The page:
Bug Heroes 2 is a highly polished, original game with no nasty freemium and tons of fun gameplay. Play it today!

I’m A Creepy Crawly is Released For Young Entomologists

I’m A Creepy Crawly is Released For Young Entomologists

Nov 22, 2013

I'm a Creepy Crawly 3

All the way from Ireland, I’m A Creepy Crawly is a bunch of mini-games under the flag of a popular childrens’ TV program about insects. They are quite simple and easy to grasp by the younglings, and are also bright and colorful for their interest. Check it out here: I’m A Creepy Crawly on Google Play.

Fruit Roll Review

Fruit Roll Review

Nov 30, 2011

I love a game that has instructions in the title. Fruit Roll is a game wherein you are a piece of fruit, rolling along. As you go you collect stars and roll over opponents. It’s fantastically straight-forward – you don’t even control the speed or direction of the rolling. It’s very charming in its simplicity, and another favourite for playing on the bus.

Fruit Roll has no plot, but it really doesn’t need one. As mentioned, you play as a piece of fruit, and each stage begins with you rolling across the screen. You cannot stop rolling, but you are able to jump. Jumping allows you to target and collect stars along the path. There are various other (non-sentient) fruit along the path and collecting them has benefits. There are different obstacles/enemies along the way, and the type of fruit you are determines whether or not rolling into them will knock them off the screen or cause you to come to a teary-eyed halt. Collecting three fruit of the same kind is a combo and not only will you change into that fruit, but a giant, rampaging version of that fruit. You’ll destroy everything in your path and have a much better shot at grabbing stars since you’re four times your regular size. The combo will run out however and you will return to your original fruit size. Each level becomes more difficult as the incline down which you’re rolling increases and so you roll much faster and with less control over your movements – one wrong jump could send you flying into the hands of an angry monkey and end your turn abruptly.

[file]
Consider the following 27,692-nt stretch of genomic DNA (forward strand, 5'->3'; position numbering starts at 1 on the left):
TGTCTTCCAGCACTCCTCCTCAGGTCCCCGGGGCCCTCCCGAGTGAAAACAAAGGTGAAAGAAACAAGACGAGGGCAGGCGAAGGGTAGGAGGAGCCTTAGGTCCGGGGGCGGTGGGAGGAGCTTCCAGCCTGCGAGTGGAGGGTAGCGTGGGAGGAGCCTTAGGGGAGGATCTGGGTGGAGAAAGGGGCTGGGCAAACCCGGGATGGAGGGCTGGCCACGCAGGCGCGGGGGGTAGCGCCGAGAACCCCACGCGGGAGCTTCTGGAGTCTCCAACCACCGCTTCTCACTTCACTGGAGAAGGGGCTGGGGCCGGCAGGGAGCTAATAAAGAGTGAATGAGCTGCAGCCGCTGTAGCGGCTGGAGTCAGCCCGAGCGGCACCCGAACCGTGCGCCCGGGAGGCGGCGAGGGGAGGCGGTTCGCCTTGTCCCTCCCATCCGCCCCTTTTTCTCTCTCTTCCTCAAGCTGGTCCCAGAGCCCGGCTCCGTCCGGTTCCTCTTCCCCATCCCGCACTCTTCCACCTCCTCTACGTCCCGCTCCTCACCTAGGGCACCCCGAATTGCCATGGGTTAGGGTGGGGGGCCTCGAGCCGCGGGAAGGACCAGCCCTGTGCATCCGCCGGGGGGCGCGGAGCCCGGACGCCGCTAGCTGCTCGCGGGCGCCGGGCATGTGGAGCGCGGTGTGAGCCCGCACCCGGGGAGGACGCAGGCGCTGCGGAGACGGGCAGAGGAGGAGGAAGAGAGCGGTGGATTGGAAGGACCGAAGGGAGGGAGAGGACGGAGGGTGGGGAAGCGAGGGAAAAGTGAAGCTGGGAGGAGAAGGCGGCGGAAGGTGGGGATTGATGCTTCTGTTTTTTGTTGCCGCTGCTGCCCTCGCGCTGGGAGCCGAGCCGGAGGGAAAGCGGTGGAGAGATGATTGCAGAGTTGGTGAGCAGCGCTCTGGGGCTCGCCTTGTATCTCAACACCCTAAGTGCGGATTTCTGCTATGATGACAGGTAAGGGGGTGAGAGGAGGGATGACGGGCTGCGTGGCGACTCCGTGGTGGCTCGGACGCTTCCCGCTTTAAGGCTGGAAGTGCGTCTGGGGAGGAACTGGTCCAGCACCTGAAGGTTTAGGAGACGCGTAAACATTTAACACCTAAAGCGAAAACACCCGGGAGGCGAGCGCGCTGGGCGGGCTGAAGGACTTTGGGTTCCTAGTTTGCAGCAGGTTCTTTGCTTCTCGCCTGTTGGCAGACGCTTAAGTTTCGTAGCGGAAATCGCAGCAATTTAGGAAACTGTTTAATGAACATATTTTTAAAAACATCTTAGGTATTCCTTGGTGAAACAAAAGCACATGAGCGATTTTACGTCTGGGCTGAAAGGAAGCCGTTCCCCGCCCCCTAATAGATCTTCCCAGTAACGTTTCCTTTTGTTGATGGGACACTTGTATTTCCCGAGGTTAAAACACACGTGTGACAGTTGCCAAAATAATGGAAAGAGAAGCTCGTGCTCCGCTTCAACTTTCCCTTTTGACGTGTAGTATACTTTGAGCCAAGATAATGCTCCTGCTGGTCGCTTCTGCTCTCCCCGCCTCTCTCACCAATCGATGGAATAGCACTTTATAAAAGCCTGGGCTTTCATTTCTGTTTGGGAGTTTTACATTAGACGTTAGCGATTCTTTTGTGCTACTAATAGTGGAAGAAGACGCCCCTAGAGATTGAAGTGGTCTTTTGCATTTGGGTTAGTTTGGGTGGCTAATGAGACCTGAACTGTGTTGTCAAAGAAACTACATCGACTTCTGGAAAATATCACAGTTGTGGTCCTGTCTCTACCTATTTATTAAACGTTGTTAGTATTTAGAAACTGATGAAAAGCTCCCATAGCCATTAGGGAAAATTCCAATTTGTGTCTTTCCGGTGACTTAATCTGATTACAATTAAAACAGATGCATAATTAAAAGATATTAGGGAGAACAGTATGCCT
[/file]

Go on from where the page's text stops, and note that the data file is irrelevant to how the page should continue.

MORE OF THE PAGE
I really like this game for its lack of story. The fruit does have and needs no motivation to run over the caterpillars and red frogs in its path. Snagging the stars as you fly across the screen is rather addictive, like the coins in Mario, and is motivation enough.

Running into an opponent that you are not classed to knock off screen causes you to “die” and you are back to the first stage with none of your stars to show for it. This is the game’s real weak spot, as the only gameplay mode you begin with is Adventure (continuous play). There is apparently a mini-game mode, but it can only be reached by collecting 10,000 stars. This would happen soon enough if dying didn’t completely erase your store of stars each time. At a certain point this can become frustrating enough that it dampens the enthusiasm needed to keep rolling along. The game is fun, but needs more reasons to keep coming back.